Daegu Queer Culture Festival

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Daegu Queer Culture Festival (DQCF) or Daegu Queer Festival is an annual modern Korean festival, whose theme is LGBT rights. It includes a pride parade and film festival events. The festival lasts for a week or two, and usually takes place in late June. The event has been held every year since 2009 and has faced opposition from religious groups.[1] Opposition by religious groups has prohibited the Daegu Queer Culture Festival from being held on an outdoor stage on a popular street that is typically utilized for other festivities in Daegu.[2] It is estimated that about 28 religious and right-wing groups have formed a “gay issue countermeasure committee” in Daegu to block the commencement of events that serve the LGBT community.[3] These groups believe that article 11 of South Korea’s constitution, which states that “discrimination in political, economic, social or cultural life on account of sex, religion or social status “does not apply to same-sex marriages.[4] The organizer of the Korea Queer Culture festival states that South Korea condones public homosexuality due to its conservative background. The older generations believe that homosexuality is a foreign phenomenon, which contributes to rejection and isolation of the homosexual and bisexual community.

History[edit]

The concept of LGBT rights first surfaced in Korea in the mid-1990s, when popular culture started to bring along rapid change for homosexual and bisexual individuals due to the way popular culture restructured the relationship between sexuality and the power of individuality.[5] Until the mid-1900s, it was considered taboo for homosexuals to demand the same rights as their counterparts. The LGBT community has often been alienated and stigmatized due to South Korea’s inability to accept social differences. The first queer rights group, Chondonghwae, was founded in 1993 and went on to create campus groups such as Come Together at Yonsei University to inspire homosexuals and bisexuals to start queer parades and festivals within South Korea.[6] The first queer film festival, organized by Come Together founder Seo-Dong-jin in 1997, was thwarted by local government officials. Electricity was cut off from the theater and threats of fines and jail time were made to deter the festival from moving forward. Many individuals participating in the pride parades would request the media to keep their identity hidden in the photographs taken at these events in fear of repercussions and conflict between family members.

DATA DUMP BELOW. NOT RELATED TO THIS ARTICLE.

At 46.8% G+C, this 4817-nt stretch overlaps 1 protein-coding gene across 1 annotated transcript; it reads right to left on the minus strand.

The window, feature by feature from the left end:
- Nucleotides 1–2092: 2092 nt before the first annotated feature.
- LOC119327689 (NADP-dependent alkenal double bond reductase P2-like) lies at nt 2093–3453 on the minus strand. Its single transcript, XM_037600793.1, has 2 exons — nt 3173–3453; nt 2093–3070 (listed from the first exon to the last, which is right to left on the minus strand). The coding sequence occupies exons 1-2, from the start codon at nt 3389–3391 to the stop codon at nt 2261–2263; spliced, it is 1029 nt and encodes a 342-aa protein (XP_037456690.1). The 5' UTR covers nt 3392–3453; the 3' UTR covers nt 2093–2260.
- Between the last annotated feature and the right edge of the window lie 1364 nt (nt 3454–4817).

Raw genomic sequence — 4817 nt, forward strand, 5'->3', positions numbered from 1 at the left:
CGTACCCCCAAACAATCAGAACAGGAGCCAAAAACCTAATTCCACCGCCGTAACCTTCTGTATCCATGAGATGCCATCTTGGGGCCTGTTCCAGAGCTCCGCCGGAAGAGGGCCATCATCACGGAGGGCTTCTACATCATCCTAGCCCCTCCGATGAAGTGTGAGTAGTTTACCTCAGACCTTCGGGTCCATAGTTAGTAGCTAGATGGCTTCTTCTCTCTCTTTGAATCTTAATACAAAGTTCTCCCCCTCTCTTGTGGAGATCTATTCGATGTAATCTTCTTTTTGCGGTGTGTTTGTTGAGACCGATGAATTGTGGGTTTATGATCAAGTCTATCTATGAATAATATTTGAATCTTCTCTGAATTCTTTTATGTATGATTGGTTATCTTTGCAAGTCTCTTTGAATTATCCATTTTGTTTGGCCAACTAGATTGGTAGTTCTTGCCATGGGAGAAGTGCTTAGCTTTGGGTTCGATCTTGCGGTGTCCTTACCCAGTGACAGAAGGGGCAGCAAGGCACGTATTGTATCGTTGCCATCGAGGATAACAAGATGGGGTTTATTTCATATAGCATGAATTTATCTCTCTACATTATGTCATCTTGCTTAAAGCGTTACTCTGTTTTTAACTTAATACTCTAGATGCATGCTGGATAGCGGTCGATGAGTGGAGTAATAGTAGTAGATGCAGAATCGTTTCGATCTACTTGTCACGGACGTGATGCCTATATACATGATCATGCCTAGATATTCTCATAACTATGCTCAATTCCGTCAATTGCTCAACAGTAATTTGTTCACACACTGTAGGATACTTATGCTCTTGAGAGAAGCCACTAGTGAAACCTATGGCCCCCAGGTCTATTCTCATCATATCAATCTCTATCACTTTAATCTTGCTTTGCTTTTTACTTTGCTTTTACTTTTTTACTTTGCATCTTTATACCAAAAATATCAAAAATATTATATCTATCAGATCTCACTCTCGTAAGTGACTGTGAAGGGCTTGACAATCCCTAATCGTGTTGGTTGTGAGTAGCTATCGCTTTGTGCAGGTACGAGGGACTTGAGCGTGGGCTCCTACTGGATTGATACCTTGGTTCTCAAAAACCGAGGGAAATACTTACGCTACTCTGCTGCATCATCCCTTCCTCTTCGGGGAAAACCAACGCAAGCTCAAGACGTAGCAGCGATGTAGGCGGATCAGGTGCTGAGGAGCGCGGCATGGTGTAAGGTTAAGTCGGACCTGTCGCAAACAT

In 2007, Pew Research Center Attitudes Survey found that 18% of South Koreans felt as if homosexual should be tolerated within South Korean communities. The figures jumped from 18% to 39% in 2013, indicating change in South Korean attitude towards the LGBT community.[7] Festivals such as the Daegu Queer Culture Festival and the Seoul Queer Films and Videos Festival allowed South Korea to create a safe haven for members of the LGBT community to connect, discuss, and demand representation and equality.

This event is Korea's second largest LGBT festival.

See also[edit]

References[edit]

  1. ^ "Daegu groups try to derail gay festival". The Korea Times. 23 June 2014. 
  2. ^ ilmare42. ""Queer Culture Festival" in Daegu Banned from Using Outdoor Stage Due to "Safety Issues"". Soompi. Retrieved 2016-05-01. 
  3. ^ "Daegu groups try to derail gay festival.". koreatimes. 2014-06-23. Retrieved 2016-05-01. 
  4. ^ Seoul, Steven Borowiec /. "South Korea's LGBT Community Is Fighting for Equal Rights". TIME.com. Retrieved 2016-05-01. 
  5. ^ Jeongmin, K. (2007). "Queer Cultural Movements and Local Counterpublics of Sexuality: A Case of Seoul Queer Films and Video Festival". Inter-Asia Cultural Studies. 
  6. ^ "From 50 to 1,500: Korea Queer Culture Festival turns 10 | Gay News Asia". www.fridae.asia. Retrieved 2016-05-01. 
  7. ^ Seoul, Steven Borowiec /. "South Korea's LGBT Community Is Fighting for Equal Rights". TIME.com. Retrieved 2016-05-01. 

External links[edit]